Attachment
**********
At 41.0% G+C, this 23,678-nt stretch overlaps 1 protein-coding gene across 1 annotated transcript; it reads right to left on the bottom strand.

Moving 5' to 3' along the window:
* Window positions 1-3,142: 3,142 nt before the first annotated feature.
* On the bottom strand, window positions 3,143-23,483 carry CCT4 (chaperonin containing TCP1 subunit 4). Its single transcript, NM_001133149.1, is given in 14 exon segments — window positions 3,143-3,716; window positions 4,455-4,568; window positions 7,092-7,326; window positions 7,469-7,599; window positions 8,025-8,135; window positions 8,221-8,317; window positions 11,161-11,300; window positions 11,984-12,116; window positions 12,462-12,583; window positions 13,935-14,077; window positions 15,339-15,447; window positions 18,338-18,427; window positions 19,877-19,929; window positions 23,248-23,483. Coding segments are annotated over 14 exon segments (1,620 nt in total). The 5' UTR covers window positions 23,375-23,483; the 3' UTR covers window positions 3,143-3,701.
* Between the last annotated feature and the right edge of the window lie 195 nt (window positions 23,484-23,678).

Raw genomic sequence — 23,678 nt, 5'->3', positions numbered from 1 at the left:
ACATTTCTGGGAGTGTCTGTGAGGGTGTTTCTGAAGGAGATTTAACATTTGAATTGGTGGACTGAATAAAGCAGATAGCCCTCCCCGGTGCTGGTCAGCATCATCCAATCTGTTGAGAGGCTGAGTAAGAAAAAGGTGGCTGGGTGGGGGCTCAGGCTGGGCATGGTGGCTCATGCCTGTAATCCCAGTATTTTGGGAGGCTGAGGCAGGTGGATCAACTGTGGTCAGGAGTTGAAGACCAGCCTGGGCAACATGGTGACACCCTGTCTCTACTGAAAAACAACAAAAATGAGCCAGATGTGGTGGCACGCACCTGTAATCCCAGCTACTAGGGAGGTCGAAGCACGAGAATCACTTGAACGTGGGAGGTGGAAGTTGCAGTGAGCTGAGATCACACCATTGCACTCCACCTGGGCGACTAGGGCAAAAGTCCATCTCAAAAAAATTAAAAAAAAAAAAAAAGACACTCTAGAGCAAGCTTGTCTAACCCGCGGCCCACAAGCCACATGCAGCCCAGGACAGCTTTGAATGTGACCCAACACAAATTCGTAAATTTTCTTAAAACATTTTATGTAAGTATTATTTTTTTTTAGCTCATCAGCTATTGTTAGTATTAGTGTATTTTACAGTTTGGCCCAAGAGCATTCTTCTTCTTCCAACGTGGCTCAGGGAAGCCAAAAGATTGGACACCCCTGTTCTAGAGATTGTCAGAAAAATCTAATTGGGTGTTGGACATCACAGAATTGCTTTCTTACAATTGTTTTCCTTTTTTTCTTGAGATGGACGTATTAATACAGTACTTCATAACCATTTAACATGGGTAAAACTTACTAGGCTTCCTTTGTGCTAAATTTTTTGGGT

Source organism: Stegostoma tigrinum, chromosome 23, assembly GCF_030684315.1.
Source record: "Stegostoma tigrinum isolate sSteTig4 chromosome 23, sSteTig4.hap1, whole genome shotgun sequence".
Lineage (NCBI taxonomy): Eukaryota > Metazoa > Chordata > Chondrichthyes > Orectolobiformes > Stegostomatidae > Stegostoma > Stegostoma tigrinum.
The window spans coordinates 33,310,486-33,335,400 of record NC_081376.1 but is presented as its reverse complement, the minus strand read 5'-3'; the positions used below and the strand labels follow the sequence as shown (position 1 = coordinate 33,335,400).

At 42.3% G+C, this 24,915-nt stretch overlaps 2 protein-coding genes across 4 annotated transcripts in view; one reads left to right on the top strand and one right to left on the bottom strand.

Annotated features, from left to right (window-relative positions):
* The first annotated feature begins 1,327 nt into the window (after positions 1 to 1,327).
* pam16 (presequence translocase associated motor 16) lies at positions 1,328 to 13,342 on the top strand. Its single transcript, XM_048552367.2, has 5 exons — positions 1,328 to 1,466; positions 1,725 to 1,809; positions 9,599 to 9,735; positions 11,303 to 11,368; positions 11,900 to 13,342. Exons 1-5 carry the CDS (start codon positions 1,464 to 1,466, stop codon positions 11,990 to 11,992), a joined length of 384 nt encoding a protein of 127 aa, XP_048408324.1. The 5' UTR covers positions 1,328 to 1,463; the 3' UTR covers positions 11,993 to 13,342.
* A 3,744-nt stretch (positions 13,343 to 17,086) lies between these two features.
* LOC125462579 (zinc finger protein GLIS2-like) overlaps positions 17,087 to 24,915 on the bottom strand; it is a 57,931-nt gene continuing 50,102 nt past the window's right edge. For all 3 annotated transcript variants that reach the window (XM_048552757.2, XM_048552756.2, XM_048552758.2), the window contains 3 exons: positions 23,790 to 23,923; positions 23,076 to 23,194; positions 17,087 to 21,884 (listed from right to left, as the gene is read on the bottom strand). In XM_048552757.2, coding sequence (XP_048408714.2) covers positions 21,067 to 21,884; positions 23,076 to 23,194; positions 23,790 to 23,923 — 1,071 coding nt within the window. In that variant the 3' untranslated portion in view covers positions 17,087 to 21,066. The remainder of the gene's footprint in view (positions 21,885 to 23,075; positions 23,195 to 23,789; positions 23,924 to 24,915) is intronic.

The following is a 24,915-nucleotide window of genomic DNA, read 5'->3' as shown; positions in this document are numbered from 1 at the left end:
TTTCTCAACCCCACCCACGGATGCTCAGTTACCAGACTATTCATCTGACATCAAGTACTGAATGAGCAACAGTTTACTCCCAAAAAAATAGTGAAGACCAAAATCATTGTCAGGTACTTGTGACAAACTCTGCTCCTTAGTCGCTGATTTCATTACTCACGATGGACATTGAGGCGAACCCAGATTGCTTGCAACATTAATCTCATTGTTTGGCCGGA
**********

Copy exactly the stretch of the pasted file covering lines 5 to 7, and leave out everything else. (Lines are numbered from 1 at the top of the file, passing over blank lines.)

* Between the last annotated feature and the right edge of the window lie 195 nt (window positions 23,484-23,678).

Raw genomic sequence — 23,678 nt, 5'->3', positions numbered from 1 at the left:
ACATTTCTGGGAGTGTCTGTGAGGGTGTTTCTGAAGGAGATTTAACATTTGAATTGGTGGACTGAATAAAGCAGATAGCCCTCCCCGGTGCTGGTCAGCATCATCCAATCTGTTGAGAGGCTGAGTAAGAAAAAGGTGGCTGGGTGGGGGCTCAGGCTGGGCATGGTGGCTCATGCCTGTAATCCCAGTATTTTGGGAGGCTGAGGCAGGTGGATCAACTGTGGTCAGGAGTTGAAGACCAGCCTGGGCAACATGGTGACACCCTGTCTCTACTGAAAAACAACAAAAATGAGCCAGATGTGGTGGCACGCACCTGTAATCCCAGCTACTAGGGAGGTCGAAGCACGAGAATCACTTGAACGTGGGAGGTGGAAGTTGCAGTGAGCTGAGATCACACCATTGCACTCCACCTGGGCGACTAGGGCAAAAGTCCATCTCAAAAAAATTAAAAAAAAAAAAAAAGACACTCTAGAGCAAGCTTGTCTAACCCGCGGCCCACAAGCCACATGCAGCCCAGGACAGCTTTGAATGTGACCCAACACAAATTCGTAAATTTTCTTAAAACATTTTATGTAAGTATTATTTTTTTTTAGCTCATCAGCTATTGTTAGTATTAGTGTATTTTACAGTTTGGCCCAAGAGCATTCTTCTTCTTCCAACGTGGCTCAGGGAAGCCAAAAGATTGGACACCCCTGTTCTAGAGATTGTCAGAAAAATCTAATTGGGTGTTGGACATCACAGAATTGCTTTCTTACAATTGTTTTCCTTTTTTTCTTGAGATGGACGTATTAATACAGTACTTCATAACCATTTAACATGGGTAAAACTTACTAGGCTTCCTTTGTGCTAAATTTTTTGGGT